ABSTRACT The Remote Media Immersion (RMI) system is the result of a unique blend of multiple cutting-edge media technologies to create the ultimate digital media delivery platform. The main goal is to provide an immersive user experience of the highest quality. RMI encompasses all end-to-end aspects from media acquisition, storage, transmission up to their final rendering. Specifically, the Yima streaming media server delivers multiple high bandwidth streams, transmission error and flow control protocols ensure data integrity, and high-definition video combined with immersive audio provide highest quality rendering.
The RMI system is operational and has been successfully demonstrated in small and large venues. Relying on the continued advances in electronics integration and residential broadband improvement, RMI demonstrates the future of on-demand home entertainment. INTRODUCTION The charter of the Integrated Media Systems Center (IMSC) at the University of Southern California (USC) is to investigate new methods and technologies that combine multiple modalities into highly effective, immersive technologies, applications and environments.
One of the results of these research efforts is the Remote Media Immersion (RMI) system. The goal of the RMI is to create and develop a complete aural and visual environment that places a participant or group of participants in a virtual space where they can experience events that occurred in different physical locations. RMI technology can effectively overcome the barriers of time and space to enable, on demand, the realistic recreation of visual and aural cues recorded in widely separated locations.
The focus of the RMI effort is to enable the most realistic recreation of an event possible while streaming the data over the Internet. Therefore, we push the technological boundaries much beyond what current video-on-demand or streaming media systems can deliver. As a consequence, high-end rendering equipment and significant transmission bandwidth are required. The RMI project integrates several technologies that are the result of research efforts at IMSC. The current operational version is based on four major components that are responsible or the acquisition, storage, transmission, and rendering of high quality media. STAGES OF RMI Acquisition of high-quality media streams This authoring component is an important part of the overall chain to ensure the high quality of the rendering result as experienced by users at a later time. As the saying “garbage in, garbage out” implies, no amount of quality control in later stages of the delivery chain can make up for poorly acquired media. Real-time digital storage and playback of multiple independent streams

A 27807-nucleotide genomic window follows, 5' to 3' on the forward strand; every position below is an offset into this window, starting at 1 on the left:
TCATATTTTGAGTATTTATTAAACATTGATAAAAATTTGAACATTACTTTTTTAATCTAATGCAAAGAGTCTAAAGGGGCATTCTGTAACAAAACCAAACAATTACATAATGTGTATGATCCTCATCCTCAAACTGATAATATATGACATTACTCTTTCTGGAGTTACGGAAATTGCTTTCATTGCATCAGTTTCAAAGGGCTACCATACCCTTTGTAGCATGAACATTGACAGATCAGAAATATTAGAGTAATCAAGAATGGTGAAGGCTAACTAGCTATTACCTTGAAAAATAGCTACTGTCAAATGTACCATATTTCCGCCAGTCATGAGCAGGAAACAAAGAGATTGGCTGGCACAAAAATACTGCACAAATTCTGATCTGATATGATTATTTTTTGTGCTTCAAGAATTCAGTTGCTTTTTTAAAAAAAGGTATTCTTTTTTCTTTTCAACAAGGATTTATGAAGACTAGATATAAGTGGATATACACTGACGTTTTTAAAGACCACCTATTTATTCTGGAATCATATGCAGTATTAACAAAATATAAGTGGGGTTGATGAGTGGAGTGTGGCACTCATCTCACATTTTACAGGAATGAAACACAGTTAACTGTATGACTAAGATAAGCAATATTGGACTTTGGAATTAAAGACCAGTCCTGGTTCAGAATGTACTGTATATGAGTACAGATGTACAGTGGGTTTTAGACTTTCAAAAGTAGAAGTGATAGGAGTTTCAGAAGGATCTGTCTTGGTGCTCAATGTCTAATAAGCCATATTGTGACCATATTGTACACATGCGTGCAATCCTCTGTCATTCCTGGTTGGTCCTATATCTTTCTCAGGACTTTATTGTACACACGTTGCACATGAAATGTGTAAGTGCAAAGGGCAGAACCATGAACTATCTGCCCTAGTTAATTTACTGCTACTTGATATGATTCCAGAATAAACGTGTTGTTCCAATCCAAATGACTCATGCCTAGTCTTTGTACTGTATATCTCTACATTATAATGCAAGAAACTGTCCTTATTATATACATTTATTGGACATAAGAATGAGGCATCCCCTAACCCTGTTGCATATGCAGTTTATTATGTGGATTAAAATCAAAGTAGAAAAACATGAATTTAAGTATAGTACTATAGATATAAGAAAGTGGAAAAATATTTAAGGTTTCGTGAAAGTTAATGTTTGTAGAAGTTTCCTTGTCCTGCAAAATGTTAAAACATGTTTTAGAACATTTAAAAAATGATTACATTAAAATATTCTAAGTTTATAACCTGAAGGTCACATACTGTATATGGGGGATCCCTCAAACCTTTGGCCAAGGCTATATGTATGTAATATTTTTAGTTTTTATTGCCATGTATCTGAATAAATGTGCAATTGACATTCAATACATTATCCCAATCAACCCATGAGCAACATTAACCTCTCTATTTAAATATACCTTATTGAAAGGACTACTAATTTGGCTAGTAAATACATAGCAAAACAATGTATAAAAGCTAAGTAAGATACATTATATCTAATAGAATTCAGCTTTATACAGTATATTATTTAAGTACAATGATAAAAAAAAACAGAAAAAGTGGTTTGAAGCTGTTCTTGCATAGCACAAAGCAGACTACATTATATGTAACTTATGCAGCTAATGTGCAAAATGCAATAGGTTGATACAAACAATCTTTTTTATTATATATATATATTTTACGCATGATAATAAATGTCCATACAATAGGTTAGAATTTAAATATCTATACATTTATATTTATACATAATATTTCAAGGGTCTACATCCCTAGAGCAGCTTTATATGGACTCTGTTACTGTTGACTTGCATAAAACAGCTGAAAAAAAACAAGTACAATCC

Yima Scalable Streaming Media Architecture provides real-time storage, retrieval and transmission capabilities. The Yima server is based on a scalable cluster design. Each cluster node is an off-the-shelf personal computer with attached storage devices and, for example, a Fast or Gigabit Ethernet connection. The Yima server software manages the storage and network resources to provide real-time service to the multiple clients that are requesting media streams. Media types include, but are not limited to, MPEG-2 at NTSC and HDTV resolutions, multichannel audio (e. . , 10. 2 channel immersive audio), and MPEG-4. Protocols for synchronized, efficient realtime transmission of multiple media streams A selective data retransmission scheme improves playback quality while maintaining realtime properties. A flow control component reduces network traffic variability and enables streams of various characteristics to be synchronized at the rendering location. Industry standard networking protocols such as Real-Time Protocol (RTP) and Real-Time Streaming Protocol (RTSP) provide compatibility with commercial systems.
Rendering of immersive audio and high resolution video Immersive audio is a technique developed at IMSC for capturing the audio environment at a remote site and accurately reproducing the complete audio sensation and ambience at the client location with full fidelity, dynamic range and directionality for a group of listeners (16 channels of uncompressed linear PCM at a data rate of up to 17. 6Mb/s). The RMI video is rendered in HDTV resolutions (1080i or 720p format) and transmitted at a rate of up to 45 Mb/s. OVERVIEW OF COMPONENTS
The overall objective of the RMI research endeavor is to achieve the best possible quality at each rendering location for a group of participants. Group sizes may range from a single person or family at home to a large venue seating hundreds. For the visual streams we decided that we required at least high-definition (HD) resolution as defined by ATSC1. The highest quality ATSC modes are either 1920 ? 1080 pixels at an interlaced frame rate of 29. 97 per second, or 1280 ? 720 pixels at a progressive frame rate of 59. 94 per second.